Two former executives charged over the October 2013 penny stock crash remain behind bars as they struggle to raise funds for their bail.
Bail for Quah Su Ling, 52, the alleged girlfriend of the scam's so-called mastermind John Soh Chee Wen, was set at $4 million at a court hearing last Friday.
Her lawyer, Mr Kevin Lim of Harry Elias Partnership, said last Friday there was a rush to raise $1 million, but this was still well short.
"A friend of Quah's was willing to stand bail of $1 million. These funds are from his pocket. There was a mad scramble to find those funds to make them available to her," he told the court.
Mr Lim declined to comment on the status of fundraising for Quah's bail yesterday.
Mr Nicholas Narayanan from Nicholas & Tan Partnership, who is representing alleged key accomplice Goh Hin Calm, 57, said the family had raised only $250,000 of his bail set at $750,000, and was still struggling to raise the rest.
Soh, 56, is also in remand, pending a bail hearing on Dec 20.
The three were arrested on Thursday after a lengthy investigation by the Commercial Affairs Department (CAD) and charged last Friday with a total of 365 counts in what prosecutors call the largest ever market manipulation case here.
Soh faces 181 charges, Quah, 178 and Goh, six. Most of the charges relate to alleged breaches of the Securities and Futures Act in a huge fraud to manipulate the shares of Blumont, Asiasons and LionGold between August 2012 and October 2013. The three stocks surged between 150 per cent and 800 per cent in less than nine months before losing most of their value in just three days in October 2013.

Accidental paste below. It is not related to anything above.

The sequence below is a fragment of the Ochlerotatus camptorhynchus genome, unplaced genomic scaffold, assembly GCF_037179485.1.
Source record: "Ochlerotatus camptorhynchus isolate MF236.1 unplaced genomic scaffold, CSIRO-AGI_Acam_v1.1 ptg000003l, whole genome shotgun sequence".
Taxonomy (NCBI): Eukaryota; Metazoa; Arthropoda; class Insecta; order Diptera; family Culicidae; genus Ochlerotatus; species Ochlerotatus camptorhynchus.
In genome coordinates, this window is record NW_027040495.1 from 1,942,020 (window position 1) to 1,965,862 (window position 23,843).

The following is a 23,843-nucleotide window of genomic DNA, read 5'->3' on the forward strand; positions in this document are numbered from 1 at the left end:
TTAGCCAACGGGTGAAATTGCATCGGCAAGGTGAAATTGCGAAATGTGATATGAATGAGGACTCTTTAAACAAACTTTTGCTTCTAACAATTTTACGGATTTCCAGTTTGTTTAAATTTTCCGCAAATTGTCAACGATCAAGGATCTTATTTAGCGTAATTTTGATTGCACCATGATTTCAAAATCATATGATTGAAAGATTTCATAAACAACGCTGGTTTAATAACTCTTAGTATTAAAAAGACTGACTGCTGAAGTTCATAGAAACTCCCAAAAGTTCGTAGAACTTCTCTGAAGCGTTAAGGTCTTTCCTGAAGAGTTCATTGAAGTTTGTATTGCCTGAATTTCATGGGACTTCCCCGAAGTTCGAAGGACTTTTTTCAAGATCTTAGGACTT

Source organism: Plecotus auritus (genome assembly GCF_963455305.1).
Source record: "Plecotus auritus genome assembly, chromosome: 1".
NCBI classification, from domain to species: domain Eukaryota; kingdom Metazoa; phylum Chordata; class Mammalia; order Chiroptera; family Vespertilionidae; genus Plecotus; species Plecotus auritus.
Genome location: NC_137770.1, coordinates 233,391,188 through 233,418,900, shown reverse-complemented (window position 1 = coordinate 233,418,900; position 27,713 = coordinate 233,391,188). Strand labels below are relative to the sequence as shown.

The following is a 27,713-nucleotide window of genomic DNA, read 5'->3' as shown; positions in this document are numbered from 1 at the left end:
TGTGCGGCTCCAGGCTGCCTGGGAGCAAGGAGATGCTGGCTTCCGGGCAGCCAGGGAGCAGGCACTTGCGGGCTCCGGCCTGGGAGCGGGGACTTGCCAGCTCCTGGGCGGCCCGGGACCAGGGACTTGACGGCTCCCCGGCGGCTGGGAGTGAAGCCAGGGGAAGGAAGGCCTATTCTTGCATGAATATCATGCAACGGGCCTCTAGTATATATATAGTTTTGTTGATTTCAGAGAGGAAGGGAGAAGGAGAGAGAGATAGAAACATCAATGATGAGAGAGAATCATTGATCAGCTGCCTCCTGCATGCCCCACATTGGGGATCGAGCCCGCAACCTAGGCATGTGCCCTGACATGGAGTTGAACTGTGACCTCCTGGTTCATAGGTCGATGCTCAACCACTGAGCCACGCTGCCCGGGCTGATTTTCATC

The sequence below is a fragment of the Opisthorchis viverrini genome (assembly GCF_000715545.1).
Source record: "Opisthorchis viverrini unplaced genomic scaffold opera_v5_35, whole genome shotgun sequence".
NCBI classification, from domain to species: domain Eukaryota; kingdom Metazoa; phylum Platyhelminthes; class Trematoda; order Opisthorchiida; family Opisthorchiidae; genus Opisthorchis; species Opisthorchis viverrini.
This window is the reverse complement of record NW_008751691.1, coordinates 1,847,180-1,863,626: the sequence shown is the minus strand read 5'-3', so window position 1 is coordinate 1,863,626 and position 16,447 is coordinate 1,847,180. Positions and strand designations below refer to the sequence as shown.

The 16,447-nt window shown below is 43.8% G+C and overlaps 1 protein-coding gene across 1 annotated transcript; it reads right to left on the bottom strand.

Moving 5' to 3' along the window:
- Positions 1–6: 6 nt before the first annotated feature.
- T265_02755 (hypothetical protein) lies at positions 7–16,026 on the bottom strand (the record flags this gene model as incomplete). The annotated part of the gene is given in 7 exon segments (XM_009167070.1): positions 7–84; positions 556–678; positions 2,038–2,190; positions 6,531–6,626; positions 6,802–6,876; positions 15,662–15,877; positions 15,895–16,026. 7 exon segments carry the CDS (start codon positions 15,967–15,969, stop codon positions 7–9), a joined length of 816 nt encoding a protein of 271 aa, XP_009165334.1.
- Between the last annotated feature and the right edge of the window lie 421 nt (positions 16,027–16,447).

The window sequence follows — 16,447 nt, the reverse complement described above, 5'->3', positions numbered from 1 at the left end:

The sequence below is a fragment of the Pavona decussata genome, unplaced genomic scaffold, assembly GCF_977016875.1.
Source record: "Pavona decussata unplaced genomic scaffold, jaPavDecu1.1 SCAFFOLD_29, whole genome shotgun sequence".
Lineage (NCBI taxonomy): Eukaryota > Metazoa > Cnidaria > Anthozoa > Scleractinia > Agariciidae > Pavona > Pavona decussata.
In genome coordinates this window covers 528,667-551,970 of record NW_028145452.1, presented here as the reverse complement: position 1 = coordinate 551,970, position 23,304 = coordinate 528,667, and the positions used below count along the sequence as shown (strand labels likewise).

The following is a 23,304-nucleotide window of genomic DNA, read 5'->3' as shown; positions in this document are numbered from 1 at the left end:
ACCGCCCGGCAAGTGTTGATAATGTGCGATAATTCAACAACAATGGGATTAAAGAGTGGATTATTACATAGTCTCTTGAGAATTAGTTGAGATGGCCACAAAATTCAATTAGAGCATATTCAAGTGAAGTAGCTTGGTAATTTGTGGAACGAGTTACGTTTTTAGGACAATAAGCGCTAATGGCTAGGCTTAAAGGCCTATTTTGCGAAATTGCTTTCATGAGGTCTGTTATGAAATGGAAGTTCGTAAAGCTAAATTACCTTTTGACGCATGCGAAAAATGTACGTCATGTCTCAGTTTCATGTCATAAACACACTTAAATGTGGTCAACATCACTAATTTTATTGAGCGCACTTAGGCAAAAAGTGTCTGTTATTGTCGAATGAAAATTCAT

The scheme allegedly involved exploiting over 180 trading accounts belonging to 59 individuals and corporate nominees to manipulate the shares. Some of the accounts belonged to Mr Peter Chen Hing Woon, LionGold's former director of business and corporate development, Goh's wife, Ms Huang Phuet Mui, and Soh's ex-girlfriend, Ms Cheng Jo-Ee.
Former Blumont Group top executives Neo Kim Hock and James Hong Gee Ho were among 59 individuals and corporate nominees who handed control of their trading accounts to Soh and Quah.
They are among 13 executives asked in 2014 by the CAD to provide all their corporate data from Jan 1, 2011 to April 3, 2014 for its probe.
Soh and Quah are also accused of deceiving investment bank Goldman Sachs and United States trading firm Interactive Brokers into extending more than $183 million in margin financing that they used to fund the scheme.
They have been charged with 162 counts of giving instructions with respect to trading accounts belonging to the nominees without obtaining the prior consent of the financial institutions. The institutions include AmFraser Securities, DMG & Partners, Royal Bank of Canada, Credit Suisse and Societe Generale.